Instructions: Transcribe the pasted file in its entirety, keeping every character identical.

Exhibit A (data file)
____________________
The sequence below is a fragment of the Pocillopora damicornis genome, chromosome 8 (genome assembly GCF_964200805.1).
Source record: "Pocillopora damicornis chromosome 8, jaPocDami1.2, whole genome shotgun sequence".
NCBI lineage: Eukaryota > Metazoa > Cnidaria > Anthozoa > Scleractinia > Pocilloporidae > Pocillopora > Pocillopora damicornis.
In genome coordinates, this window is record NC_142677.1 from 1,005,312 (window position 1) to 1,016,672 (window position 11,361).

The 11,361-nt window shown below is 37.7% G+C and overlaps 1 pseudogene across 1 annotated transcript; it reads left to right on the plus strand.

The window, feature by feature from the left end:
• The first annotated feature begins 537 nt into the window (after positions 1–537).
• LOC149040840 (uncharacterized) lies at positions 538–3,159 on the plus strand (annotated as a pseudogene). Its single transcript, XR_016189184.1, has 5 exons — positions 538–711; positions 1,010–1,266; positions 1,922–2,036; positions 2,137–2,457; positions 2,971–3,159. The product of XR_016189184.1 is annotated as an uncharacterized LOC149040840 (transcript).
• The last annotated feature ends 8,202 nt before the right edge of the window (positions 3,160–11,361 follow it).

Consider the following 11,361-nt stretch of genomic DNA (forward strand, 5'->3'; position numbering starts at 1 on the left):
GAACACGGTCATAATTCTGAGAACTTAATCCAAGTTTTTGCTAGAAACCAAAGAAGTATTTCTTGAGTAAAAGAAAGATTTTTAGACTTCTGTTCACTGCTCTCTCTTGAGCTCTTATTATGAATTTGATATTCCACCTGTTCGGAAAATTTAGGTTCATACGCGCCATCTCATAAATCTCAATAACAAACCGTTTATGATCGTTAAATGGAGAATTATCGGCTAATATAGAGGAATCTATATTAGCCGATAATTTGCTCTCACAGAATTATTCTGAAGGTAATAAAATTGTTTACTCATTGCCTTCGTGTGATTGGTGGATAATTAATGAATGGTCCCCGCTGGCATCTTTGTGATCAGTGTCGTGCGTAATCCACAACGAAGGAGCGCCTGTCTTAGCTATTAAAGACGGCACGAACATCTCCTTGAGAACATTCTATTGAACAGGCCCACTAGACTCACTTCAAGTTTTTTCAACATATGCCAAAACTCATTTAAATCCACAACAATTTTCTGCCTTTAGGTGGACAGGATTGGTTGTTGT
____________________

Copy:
The sequence below is a fragment of the Pocillopora damicornis genome, chromosome 8 (genome assembly GCF_964200805.1).
Source record: "Pocillopora damicornis chromosome 8, jaPocDami1.2, whole genome shotgun sequence".
NCBI lineage: Eukaryota > Metazoa > Cnidaria > Anthozoa > Scleractinia > Pocilloporidae > Pocillopora > Pocillopora damicornis.
In genome coordinates, this window is record NC_142677.1 from 1,005,312 (window position 1) to 1,016,672 (window position 11,361).

The 11,361-nt window shown below is 37.7% G+C and overlaps 1 pseudogene across 1 annotated transcript; it reads left to right on the plus strand.

The window, feature by feature from the left end:
• The first annotated feature begins 537 nt into the window (after positions 1–537).
• LOC149040840 (uncharacterized) lies at positions 538–3,159 on the plus strand (annotated as a pseudogene). Its single transcript, XR_016189184.1, has 5 exons — positions 538–711; positions 1,010–1,266; positions 1,922–2,036; positions 2,137–2,457; positions 2,971–3,159. The product of XR_016189184.1 is annotated as an uncharacterized LOC149040840 (transcript).
• The last annotated feature ends 8,202 nt before the right edge of the window (positions 3,160–11,361 follow it).

Consider the following 11,361-nt stretch of genomic DNA (forward strand, 5'->3'; position numbering starts at 1 on the left):
GAACACGGTCATAATTCTGAGAACTTAATCCAAGTTTTTGCTAGAAACCAAAGAAGTATTTCTTGAGTAAAAGAAAGATTTTTAGACTTCTGTTCACTGCTCTCTCTTGAGCTCTTATTATGAATTTGATATTCCACCTGTTCGGAAAATTTAGGTTCATACGCGCCATCTCATAAATCTCAATAACAAACCGTTTATGATCGTTAAATGGAGAATTATCGGCTAATATAGAGGAATCTATATTAGCCGATAATTTGCTCTCACAGAATTATTCTGAAGGTAATAAAATTGTTTACTCATTGCCTTCGTGTGATTGGTGGATAATTAATGAATGGTCCCCGCTGGCATCTTTGTGATCAGTGTCGTGCGTAATCCACAACGAAGGAGCGCCTGTCTTAGCTATTAAAGACGGCACGAACATCTCCTTGAGAACATTCTATTGAACAGGCCCACTAGACTCACTTCAAGTTTTTTCAACATATGCCAAAACTCATTTAAATCCACAACAATTTTCTGCCTTTAGGTGGACAGGATTGGTTGTTGT